“Executives want to return back to how things used to be,” Future Forum vice president Sheela Subramanian said. These leaders think a return to the office will increase productivity, maintain culture, and foster connections. Meanwhile, she added, they’re not listening to their workers, who have been reporting higher levels of productivity, improved culture, and better connections at work while working from home.
“Executives are operating from a focus group of one right now,” Subramanian said. (It’s important to note that the Future Forum study also found that executives these days are reporting record low experience scores, which measure factors like anxiety and satisfaction, though executive scores are still much higher than rank-and-file employees).
The return to the office is hardly the only contributing factor to higher burnout rates. Workers have been overextended as they pick up work from colleagues who’ve left and whose jobs have not been backfilled. There are also myriad external stressors that could bleed into people’s psyches: a global pandemic, racial injustice, the threat of nuclear war. Nevertheless, going back to the office is causing a lot of distress to workers, who by and large would prefer to work remotely at least some of the time, according to Future Forum data. But these companies are also expecting the same level of work from their employees in the office they were able to eke out while people were trapped at home and didn’t have to commute.
“It was flexibility without boundaries and organizations profited from it,” Robin Erickson, vice president of human capital at Conference Board, told Recode. “In my opinion, organizations can’t have it both ways.”
Workers are also potentially less likely to fight for better conditions, including more remote work, than they were in the first couple years of the pandemic. Now a recession could be on the horizon, meaning employers could cut jobs — a possibility that could, by extension, lessen employees’ resolve to quit. Quit rates in August were 2.7 percent, which is still elevated but down from a record high of 3 percent last year.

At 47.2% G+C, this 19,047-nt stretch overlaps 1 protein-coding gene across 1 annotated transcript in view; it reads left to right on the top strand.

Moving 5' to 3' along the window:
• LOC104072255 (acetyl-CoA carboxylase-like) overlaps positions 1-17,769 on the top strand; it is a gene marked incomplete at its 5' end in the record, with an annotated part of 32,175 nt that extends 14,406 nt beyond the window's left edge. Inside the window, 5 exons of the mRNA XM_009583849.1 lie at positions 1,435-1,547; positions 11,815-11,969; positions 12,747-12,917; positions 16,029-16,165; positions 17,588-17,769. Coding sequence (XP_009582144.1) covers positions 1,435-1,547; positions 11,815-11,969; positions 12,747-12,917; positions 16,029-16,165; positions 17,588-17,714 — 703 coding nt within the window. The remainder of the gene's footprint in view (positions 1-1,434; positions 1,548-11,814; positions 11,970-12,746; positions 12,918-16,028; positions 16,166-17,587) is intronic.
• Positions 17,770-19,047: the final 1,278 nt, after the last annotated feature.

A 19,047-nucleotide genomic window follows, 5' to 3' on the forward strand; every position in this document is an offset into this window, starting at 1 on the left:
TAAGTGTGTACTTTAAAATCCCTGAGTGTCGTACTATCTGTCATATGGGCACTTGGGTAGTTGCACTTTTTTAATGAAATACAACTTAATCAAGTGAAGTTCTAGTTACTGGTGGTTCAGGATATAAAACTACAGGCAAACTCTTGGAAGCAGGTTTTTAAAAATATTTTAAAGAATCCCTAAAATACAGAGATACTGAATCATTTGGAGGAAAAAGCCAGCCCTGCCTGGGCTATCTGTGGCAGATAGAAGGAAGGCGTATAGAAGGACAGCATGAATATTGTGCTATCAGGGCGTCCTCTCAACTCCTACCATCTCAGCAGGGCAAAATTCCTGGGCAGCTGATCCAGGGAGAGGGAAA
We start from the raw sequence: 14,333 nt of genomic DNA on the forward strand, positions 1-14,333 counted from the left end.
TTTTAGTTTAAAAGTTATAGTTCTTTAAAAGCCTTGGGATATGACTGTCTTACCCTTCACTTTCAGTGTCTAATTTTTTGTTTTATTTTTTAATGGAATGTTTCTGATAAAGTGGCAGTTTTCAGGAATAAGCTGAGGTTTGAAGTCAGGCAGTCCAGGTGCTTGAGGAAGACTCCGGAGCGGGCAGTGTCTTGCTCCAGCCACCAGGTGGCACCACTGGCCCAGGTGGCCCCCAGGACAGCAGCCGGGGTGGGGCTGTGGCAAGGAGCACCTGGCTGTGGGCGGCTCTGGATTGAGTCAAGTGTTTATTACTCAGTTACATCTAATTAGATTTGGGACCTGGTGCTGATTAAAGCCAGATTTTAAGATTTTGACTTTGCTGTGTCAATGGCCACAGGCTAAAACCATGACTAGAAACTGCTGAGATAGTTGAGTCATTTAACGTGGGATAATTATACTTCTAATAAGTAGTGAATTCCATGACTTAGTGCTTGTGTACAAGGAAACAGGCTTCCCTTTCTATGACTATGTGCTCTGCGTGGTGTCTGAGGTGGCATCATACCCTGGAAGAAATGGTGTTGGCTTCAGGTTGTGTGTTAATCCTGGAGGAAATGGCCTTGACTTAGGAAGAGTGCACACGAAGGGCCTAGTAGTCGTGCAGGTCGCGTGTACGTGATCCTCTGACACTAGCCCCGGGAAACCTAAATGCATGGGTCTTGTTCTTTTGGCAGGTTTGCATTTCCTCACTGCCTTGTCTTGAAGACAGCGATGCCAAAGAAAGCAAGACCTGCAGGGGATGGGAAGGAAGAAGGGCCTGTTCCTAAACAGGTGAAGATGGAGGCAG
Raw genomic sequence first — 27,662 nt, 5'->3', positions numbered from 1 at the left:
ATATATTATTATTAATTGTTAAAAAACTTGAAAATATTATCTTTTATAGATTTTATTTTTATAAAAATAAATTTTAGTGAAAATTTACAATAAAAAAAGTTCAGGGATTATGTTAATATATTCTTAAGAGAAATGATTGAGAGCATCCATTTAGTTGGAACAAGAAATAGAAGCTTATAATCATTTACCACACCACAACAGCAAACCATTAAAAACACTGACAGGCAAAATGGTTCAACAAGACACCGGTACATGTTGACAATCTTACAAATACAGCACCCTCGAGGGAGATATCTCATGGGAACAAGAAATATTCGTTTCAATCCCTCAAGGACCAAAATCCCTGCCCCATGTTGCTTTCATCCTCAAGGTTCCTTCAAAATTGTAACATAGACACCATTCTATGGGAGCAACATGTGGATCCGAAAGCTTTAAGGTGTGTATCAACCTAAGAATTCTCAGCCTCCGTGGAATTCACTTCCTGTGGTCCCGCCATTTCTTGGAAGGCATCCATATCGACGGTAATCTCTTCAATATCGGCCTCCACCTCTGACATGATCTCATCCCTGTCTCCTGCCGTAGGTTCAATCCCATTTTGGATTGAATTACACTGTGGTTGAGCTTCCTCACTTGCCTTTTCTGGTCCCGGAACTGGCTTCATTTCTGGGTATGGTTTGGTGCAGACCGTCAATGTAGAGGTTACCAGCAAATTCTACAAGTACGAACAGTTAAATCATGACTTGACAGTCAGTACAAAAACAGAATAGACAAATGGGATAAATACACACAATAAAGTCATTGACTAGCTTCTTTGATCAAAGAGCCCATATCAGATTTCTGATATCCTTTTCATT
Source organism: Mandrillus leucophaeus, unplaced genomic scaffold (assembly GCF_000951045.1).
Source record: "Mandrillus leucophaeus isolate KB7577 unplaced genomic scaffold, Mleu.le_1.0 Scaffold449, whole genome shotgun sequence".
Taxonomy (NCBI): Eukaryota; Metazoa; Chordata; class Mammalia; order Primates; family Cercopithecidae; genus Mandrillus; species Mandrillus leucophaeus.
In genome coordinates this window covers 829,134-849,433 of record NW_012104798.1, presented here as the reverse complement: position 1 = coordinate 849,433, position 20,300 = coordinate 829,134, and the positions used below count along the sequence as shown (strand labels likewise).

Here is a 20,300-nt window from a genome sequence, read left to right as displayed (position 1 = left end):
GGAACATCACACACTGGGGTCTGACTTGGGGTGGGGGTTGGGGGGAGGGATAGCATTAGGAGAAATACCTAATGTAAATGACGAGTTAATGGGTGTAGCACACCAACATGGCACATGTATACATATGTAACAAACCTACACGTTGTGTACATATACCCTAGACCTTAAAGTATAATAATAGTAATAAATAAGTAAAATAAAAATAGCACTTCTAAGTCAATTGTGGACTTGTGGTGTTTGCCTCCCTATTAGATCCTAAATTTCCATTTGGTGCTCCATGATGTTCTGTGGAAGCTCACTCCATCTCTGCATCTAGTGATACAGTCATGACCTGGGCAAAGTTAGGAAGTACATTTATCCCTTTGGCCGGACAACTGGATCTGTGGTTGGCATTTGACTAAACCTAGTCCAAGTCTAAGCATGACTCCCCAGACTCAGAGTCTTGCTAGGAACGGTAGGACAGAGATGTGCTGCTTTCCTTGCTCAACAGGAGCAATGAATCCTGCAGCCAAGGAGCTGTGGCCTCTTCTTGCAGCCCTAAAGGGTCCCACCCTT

So while the job market is still hot, it’s not as hot as it used to be, and some say the Great Resignation might be ending. To some extent, the Great Resignation may have actually been masked levels of burnout because it was characterized by people’s willingness to leave their jobs for ones that better suited them. They felt more empowered to quit so felt less stuck in their jobs.
Some 72 percent of employees are prepared to settle in at their current companies for at least a year, even though 57 percent rated their burnout level at medium or higher, according to a survey released this week by business insights platform Owler. Another survey this week by the Conference Board found that workers’ intent to stay at their job decreased for 37 percent of respondents in the last six months, but only 12 percent are actively planning to leave. About a third said an imminent recession is making them think twice about quitting.
These trends — a growing hesitation to quit and less remote work — mean that people’s perception of burnout might continue to get worse. After all, work for many has not changed, and workers now find that their ability to change it themselves is diminishing.
But Erickson, who has long researched how organizations treat employees during times of crisis, is reluctant to think things will go back to normal, since the circumstances now are just so unprecedented.
“This is the first time since I’ve been writing about this that employees have had this kind of power without a union,” she said. “The big question is what’s going to happen now.”